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2016 and beyond shaped by the past

Published: 04/01/2016 - Filed under: Home » News »

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The year often comes to a close with long lists of “best of’s.” Often these indulge in the nostalgic. However, I’m a big fan of looking at the innovations of “yesterday’s past” that will impact “today’s future.” In reviewing the idea with our Editorial Director, Dan Booth, he immediately drew the analogy to Janus, the Roman god of beginnings and transitions – he’s the two-faced character that looks both forward and back at the same time. The topic stuck and we decided to spin a list of some industry ideas that have cropped up this year which ultimately could change the way we behave, travel, and even live our lives. 

NY to London in 30 Minutes

Supersonic becomes hypersonic. The aircraft concept, dubbed the Skreemr, is the brainchild of Charles Bombardier, an engineer and inventor who writes about his futuristic prototype designs in the Canadian newspaper The Globe and Mail. 

Bombardier’s latest brainchild is a passenger aircraft that can travel at 10 times the speed of sound, or just under a stunning 8,000 miles per hour.


The Skreemr comes just months after Airbus patented a jet that could fly from London to New York in 1 hour. Clearly, the last ever Concorde passenger flight in 2003 has not been forgotten by those with a need for speed in the future of passenger travel.

The Internet of Things

According to Common Sense Media, tweens and teens in the US spend on average six to nine hours on media per day – that’s more screen time than they spend sleeping or in school. 

By 2020, Gartner predicts there will be over 30 billion devices connected to the Internet. Will companies be ready? What kind of society will we have tomorrow, shaped by today’s excessive, screen-addicted adolescents? 

Hail a … Jet

The sharing economy seems to be touching our lives everywhere. New markets are invented by individuals delivering new services – think car sharing giant Uber. Then car manufacturers get in the game with the likes of BMW Drive, and yet others follow with peer-to-peer car sharing like RelayRides. The same pattern has been repeated in food, bicycles, movies, even wedding dresses.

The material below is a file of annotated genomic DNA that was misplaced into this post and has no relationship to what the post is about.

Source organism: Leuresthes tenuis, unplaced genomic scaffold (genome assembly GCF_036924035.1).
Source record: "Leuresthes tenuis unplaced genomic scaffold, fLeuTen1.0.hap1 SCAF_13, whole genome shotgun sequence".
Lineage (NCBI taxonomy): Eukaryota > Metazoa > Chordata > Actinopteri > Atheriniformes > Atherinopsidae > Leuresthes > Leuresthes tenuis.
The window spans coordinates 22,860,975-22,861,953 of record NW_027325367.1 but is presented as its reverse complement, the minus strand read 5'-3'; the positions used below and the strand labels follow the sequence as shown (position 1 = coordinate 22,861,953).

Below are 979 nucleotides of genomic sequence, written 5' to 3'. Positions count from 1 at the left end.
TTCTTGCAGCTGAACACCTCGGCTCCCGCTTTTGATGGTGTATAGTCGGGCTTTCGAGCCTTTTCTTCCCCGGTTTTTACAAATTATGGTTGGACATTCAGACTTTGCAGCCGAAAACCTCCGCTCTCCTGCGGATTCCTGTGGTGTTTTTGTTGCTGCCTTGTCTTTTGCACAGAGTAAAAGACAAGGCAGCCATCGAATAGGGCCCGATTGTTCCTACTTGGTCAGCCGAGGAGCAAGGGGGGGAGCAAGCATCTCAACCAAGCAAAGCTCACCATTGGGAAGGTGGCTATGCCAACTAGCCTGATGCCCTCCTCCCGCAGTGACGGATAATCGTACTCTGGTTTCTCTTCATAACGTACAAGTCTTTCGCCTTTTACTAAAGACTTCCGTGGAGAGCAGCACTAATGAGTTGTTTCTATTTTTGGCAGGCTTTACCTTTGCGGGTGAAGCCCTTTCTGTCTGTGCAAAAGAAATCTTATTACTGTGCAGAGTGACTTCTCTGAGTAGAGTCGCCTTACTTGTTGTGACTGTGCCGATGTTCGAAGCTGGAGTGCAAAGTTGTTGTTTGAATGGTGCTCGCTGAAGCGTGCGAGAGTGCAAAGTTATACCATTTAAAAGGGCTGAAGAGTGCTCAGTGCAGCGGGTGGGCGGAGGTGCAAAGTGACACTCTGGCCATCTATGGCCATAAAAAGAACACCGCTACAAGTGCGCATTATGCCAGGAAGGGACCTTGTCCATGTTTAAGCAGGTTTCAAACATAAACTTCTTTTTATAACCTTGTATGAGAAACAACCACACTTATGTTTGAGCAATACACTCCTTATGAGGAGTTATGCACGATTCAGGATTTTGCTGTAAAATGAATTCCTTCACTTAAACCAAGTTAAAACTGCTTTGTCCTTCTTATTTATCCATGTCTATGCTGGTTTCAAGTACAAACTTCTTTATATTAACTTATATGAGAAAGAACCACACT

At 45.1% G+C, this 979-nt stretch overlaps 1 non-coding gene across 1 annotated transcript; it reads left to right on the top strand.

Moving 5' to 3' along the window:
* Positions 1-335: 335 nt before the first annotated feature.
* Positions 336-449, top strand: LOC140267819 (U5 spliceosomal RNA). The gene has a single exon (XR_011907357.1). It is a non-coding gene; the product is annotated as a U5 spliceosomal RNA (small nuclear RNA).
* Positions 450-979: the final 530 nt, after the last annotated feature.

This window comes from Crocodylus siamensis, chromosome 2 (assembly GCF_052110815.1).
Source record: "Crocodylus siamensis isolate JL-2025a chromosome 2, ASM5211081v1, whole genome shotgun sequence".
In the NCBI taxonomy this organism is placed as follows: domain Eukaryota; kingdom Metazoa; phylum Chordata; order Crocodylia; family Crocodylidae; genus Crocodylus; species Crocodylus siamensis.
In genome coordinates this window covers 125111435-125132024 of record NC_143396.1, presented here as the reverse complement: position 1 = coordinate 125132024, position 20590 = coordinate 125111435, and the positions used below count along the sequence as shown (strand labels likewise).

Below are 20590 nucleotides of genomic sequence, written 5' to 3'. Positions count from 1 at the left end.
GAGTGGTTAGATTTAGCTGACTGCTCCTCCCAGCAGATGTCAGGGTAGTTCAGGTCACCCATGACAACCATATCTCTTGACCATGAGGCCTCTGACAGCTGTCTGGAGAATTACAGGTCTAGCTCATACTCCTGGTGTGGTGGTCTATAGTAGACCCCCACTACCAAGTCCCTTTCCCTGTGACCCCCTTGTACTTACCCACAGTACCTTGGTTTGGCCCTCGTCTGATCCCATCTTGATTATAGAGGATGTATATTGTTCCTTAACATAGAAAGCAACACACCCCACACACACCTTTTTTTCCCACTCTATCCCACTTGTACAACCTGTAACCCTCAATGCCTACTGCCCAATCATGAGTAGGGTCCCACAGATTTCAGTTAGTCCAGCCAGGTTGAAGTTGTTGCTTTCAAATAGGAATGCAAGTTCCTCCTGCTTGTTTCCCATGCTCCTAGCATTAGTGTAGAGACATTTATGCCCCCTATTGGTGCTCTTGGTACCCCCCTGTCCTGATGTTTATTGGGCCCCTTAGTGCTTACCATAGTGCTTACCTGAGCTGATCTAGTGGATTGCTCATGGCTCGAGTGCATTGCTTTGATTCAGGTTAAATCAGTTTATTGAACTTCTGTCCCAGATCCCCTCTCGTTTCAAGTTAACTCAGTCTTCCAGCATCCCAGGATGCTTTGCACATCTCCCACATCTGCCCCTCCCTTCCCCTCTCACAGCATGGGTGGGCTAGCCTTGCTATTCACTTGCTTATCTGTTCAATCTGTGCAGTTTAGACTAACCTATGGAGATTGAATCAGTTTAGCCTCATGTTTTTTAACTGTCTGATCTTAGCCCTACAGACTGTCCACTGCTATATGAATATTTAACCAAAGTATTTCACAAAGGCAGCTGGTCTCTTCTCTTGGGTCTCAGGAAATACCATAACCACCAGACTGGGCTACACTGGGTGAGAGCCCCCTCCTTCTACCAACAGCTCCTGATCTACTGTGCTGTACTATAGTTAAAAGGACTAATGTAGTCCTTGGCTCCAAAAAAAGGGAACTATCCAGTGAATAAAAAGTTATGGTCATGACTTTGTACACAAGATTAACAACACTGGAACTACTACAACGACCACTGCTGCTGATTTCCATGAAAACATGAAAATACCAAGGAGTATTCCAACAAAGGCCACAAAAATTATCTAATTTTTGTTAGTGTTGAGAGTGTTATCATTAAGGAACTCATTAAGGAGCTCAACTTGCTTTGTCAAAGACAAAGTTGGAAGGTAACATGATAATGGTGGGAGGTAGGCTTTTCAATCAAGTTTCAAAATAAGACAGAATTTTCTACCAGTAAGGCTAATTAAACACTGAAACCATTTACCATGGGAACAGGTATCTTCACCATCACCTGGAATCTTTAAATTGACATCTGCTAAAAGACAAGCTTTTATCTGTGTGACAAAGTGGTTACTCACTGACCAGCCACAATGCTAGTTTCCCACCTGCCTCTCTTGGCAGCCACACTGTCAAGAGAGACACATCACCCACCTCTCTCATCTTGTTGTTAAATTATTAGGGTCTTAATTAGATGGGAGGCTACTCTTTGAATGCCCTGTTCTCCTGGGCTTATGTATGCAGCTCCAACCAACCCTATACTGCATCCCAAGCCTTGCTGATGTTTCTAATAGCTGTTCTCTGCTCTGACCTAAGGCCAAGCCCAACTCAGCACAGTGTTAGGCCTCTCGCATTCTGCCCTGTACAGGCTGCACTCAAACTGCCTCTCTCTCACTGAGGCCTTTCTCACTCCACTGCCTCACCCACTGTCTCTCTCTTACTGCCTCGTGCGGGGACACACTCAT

Why not jets? JetSmarter, PrivateFly, and Blackjet, to name a few, have been leveraging empty legs, seats, and even regular routes between specific city pairs and opening it to the general public. We are talking about an inventory of thousands of jets and empty seats available through apps on our phones. This is not your traditional fractional share of jet usage; this is a new way to be that high-flyer. PrivateFly, which launched in 2010, provides access to more than 7,000 jets around the world and claims it can get passengers from the ground to the air in 45 minutes. Will the future further disrupt the private jet market?

Sharing Economy Comes Full Circle

I promise this whole article will not be about the sharing economy, but I have to point out Expedia, a disrupter of the past who has built a stable of powerhouse brands, now buys home sharing giant HomeAway. When you have traditional businesses like car manufacturers and rental companies getting in the game, might this indicate a cycle where these new business models will come back full circle? 

China Unveils New Commercial Airplane

In addition to paying attention to the airline I’m booking, the airplane geek in me frequently checks the type of airplane I’m on. There are many reasons why, and I will sum it all up with the simple fascination of flight. 

For years, the names Airbus, Boeing, Bombardier, Gulfstream and a few others have been recognized as the primary manufacturers of passenger aircraft. The youngest of these four companies is 46 years old while the oldest turns 100 this upcoming year. Now there’s an inordinate amount of engineering that goes into building an aircraft before the time comes to manufacture a single plane.

This year, we saw the Commercial Aircraft Corporation of China (COMAC) roll out its first aircraft, the C919, which the company hopes will one day compete with those tenured brands in the industry. One is a start; only time will tell how successful it will be in commercial aviation. 

So Many More

Here are a few more to consider: Airlines selling directly on Google and everywhere else they can distribute their content; longest hauls today and even longer tomorrow with the new extended range aircraft; virtual currencies being accepted by hotels, online booking websites, and some airlines as well as new payment vehicles such as Apply Pay, Android Pay or Google Wallet; opening of borders with extended visa access, global entry requirements eased, and additional pre-clearance locations around the globe; BYOD (Bring Your Own Device) is evolving into “BYOEverything.” 

Janus, the two-faced god had to have been very busy this year looking both at the past and future. 

The list of tomorrow’s possibilities is endless.   

By Ross Atkinson

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